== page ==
by Sarah Wernikoff
Sarah Wernikoff was honored with the Luminary Award at our inaugural recognition gala, the Sky’s the Limit. Sarah chaired the LuMind Foundation Board from 2012-2014 and served as a member of the board for seven years. She presented the following remarks on why LuMind Research Down Syndrome Foundation and Down syndrome cognition research are important to her. Thank you, Sarah, for your continued support and inspiration!
I feel very honored to be acknowledged in this way – particularly at the same event as Dr. Mobley — the original visionary behind this field of research, and Dr. Edgin. It’s only due to their genius, creativity and perseverance that we are all here today. I also want to thank the Whites who had the vision to make this organization possible, and who have done so much for this very important cause over the last decade. And last, I can’t leave out Carolyn Cronin. The breath of fresh air that is carrying us into the future. Carolyn, thank you for your tireless commitment.
It’s ironic for me to be here in this way with Dr. Mobley, and Patty White, as they are the very two people who I first had contact with 11 years ago soon after my daughter Tate was born in October of 2003.
It’s still hard for me to talk about those early days, …but needless to say learning Tate had Ds was a complete shock to our family. We knew next to nothing about Ds and didn’t know what to expect – all we knew then was that our lives were going to be very different than what we had planned and envisioned.
It was between the shock, and I’ll admit the tears, of those initial few days that my husband Dan and I started thinking about research. What was going on the field of research to help us help assure our daughter would have the very best opportunities in life as possible? We quickly learned about all of the community, educational, and advocacy resources that had made enormous strides in the past decade or two for people with Ds, and felt very fortunate to benefit from those tremendous efforts and successes……but what about research?
At the time, in 2003, if you went online to search Ds cognition research finding information was like finding a needle in a haystack. So after finding virtually nothing online, Dan and I began to network through Stanford, and Bill — I’m sure you don’t remember this, but I eventually tracked down your contact information and started hounding you (one might even say stalking you, but I will leave those details in the past). But it was you who put me in touch with Patty who at the time was in the very beginning stages of founding this organization with Jim and the Kafkers in Boston.
So…that’s a long-winded way to tell you all how I got involved, but I tell it for two reasons.
The first is to paint the picture of how far this research has come in the last decade. Today, in large part due to the work of those in this room, this same Google search results in pages and pages and pages of information and research breakthroughs. It was the goal of the honorees in this room to be a catalyst to cognition research, collaborate with the best and brightest and bring new researchers into the field – and they have done this in an incredibly short amount of time, and on an absolute shoestring budget.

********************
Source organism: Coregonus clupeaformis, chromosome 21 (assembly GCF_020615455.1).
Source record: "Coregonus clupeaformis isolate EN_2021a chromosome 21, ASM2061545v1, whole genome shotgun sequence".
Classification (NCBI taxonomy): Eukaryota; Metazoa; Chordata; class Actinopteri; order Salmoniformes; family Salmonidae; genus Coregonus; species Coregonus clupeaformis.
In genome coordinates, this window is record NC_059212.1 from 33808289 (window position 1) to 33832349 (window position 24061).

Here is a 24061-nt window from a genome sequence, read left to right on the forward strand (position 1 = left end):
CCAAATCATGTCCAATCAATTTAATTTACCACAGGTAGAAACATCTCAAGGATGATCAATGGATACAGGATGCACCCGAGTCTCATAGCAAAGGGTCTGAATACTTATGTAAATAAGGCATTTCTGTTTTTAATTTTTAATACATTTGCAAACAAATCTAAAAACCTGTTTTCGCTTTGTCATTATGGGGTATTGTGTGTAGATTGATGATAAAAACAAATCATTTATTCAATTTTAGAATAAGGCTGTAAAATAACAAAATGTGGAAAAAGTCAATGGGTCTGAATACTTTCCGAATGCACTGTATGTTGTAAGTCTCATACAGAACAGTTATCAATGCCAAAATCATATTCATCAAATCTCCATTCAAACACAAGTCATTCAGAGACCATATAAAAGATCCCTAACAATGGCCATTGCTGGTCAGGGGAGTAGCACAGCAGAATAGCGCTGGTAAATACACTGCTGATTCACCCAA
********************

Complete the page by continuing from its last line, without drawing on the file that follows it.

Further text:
The other reason I share the story is explain how innate and intuitive it was for Dan and I to know that cognition research was THE most important opportunity for our daughter.
When people ask me about my volunteer work and what LuMind is all about, I tell them it supports cognition research for people with Down syndrome. This usually results in blank stares, long pauses and a sense of confusion. Its’ not an easy thing to understand, like cancer research for example. So I always try to describe it in more familiar terms, like glasses for someone who is visually impaired, or cochlear implants for someone who is hearing impaired.
We are not trying to change anyone — but just turn the dial and move the meter a bit on abilities. The ability to remember. How can you learn if you can’t remember? The ability and speed people with Ds process information. The ability to communicate, and ability to articulate thoughts and feelings. It’s hard to put it into words, and in some ways you need to know someone with Ds well to understand it, but even small improvements in these areas will have a huge impact. The small improvements will impact the work they do at school, the richness of their friendships, the type of job they will have one day. It will have a very direct impact on each child’s overall independence as adults, and even more importantly their risk of developing early onset Alzheimer’s disease.
Dan and I are convinced the research, whether results are subtle or significant, will have an enormous impact on Tate’s future. Yes, the years of weekly PT, OT, speech, socials skills therapy, and of course educational support we all give our kids is fundamental to their success, but cognition research, in my book has equal footing — and the potential to be a game changer to the futures of all those with Ds.
So it feels a little awkward to be here receiving an award for this work that is obviously very self-serving. It truly has been a labor of love.
And in case you were wondering, I thought I’d close by sharing that we were actually right in 2003 that our lives were going to be different. But what we didn’t know then, was what an overwhelmingly positive different it would be. Tate is the most fun, most loving and sincerely kind person we know. She is the nucleus of our family and it has been an absolute privilege to be her parents. Our goal, as with all of our kids, is for her to live her life to her greatest potential, and I thank all of you in this room for helping us do that.